World Series Game One goes “The Red Sox Way”

The last time the Red Sox met the Cardinals in the World Series, the hero of Game One was a Three True Outcomes infielder who was often criticized for being too patient at the plate. In 2004, Mark Bellhorn lined an eighth-inning home run off the Pesky Pole to give Boston an 11-9 win. They went on to sweep the Series.

The shaggy-haired Bellhorn would have fit in well with this year’s team As most FanGraphs readers know, the Red Sox epitomize patience and exude power. They saw more pitches than any team in baseball and were seventh among the 30 teams in Three True Outcome results [32.4 percent].

Tonight went according to script. St. Louis starter Adam Wainwright had both a walk and a strikeout in a three-run Boston first inning. He threw 31 pitches.

Call it “The Red Sox Way.”

Coming into the Series, much was made of “The Cardinal Way.” On Friday, Wainwright called it “a way of thinking that we have in St. Louis, in our clubhouse, and throughout our organization — an expectation of winning, an expectation of professionalism that comes with that winning.”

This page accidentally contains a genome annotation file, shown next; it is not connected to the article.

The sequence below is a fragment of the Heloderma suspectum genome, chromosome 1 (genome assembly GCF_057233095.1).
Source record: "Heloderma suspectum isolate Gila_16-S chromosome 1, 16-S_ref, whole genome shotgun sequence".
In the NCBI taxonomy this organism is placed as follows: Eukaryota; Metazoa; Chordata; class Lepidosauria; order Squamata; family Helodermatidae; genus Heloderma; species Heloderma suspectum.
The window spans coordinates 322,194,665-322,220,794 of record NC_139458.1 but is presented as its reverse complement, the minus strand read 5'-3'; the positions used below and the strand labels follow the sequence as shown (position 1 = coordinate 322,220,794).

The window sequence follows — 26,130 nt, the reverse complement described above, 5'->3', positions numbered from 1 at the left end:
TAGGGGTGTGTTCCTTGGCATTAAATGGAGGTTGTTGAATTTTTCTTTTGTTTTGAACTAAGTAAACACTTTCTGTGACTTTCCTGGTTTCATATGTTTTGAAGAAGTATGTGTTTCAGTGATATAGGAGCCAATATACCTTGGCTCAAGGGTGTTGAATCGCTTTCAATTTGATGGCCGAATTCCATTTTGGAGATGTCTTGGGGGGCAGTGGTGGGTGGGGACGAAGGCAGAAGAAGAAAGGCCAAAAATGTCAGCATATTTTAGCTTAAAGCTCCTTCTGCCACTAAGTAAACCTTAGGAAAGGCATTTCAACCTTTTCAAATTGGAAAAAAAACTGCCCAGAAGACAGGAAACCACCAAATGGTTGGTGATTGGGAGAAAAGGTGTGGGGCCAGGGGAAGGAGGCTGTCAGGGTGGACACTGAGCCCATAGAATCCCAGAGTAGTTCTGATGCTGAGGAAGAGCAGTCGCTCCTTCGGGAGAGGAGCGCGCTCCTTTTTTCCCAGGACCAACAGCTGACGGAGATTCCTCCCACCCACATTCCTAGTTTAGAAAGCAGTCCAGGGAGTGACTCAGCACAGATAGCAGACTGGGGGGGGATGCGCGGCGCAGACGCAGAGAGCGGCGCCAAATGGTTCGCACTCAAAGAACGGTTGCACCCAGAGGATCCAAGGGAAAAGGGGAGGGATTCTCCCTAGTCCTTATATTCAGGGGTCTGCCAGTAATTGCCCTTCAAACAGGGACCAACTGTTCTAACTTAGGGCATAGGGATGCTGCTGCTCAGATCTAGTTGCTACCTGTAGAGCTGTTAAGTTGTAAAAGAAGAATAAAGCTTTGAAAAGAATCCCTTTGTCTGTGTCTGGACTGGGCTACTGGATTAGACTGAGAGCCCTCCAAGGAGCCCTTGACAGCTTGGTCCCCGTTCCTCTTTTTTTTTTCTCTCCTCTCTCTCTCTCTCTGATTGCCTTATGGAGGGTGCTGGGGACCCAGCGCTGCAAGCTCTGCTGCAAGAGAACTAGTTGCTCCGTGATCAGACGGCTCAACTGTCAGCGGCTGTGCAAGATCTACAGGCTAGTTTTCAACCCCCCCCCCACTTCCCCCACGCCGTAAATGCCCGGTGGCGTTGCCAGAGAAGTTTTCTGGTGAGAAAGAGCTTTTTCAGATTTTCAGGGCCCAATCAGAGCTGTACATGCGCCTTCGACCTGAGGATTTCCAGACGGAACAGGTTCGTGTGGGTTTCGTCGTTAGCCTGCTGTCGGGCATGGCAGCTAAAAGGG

David Freese said “Being a Cardinal means you’re part of a family. When you walk into the St. Louis clubhouse in spring training, you understand what it means to be a Cardinal.” Manager Mike Matheny said, “We take a lot of pride in what has been defined as The Cardinal Way and how we go about our business. Part of that is the Hall of Famers we see around our park all the time, the people who remember all the great championships.”

Later this month, one of these teams will capture its third championship in the last ten years. The Red Sox took a step in that direction with tonight’s 8-1 win. Shoddy St. Louis defense and a strong pitching performance by Jon Lester played a part, and so did an attack that could best be described as patiently relentless.

Mike Napoli’s bases-clearing double — following an error by shortstop Pete Kozma — was the big blow in the first inning. A sacrifice fly in the second may ultimately play an even bigger role in the Series. Right fielder Carlos Beltran suffered a rib contusion while robbing David Ortiz of what would have been a grand slam. At innings end, the score was 5-0 and Wainwright was up to 60 pitches.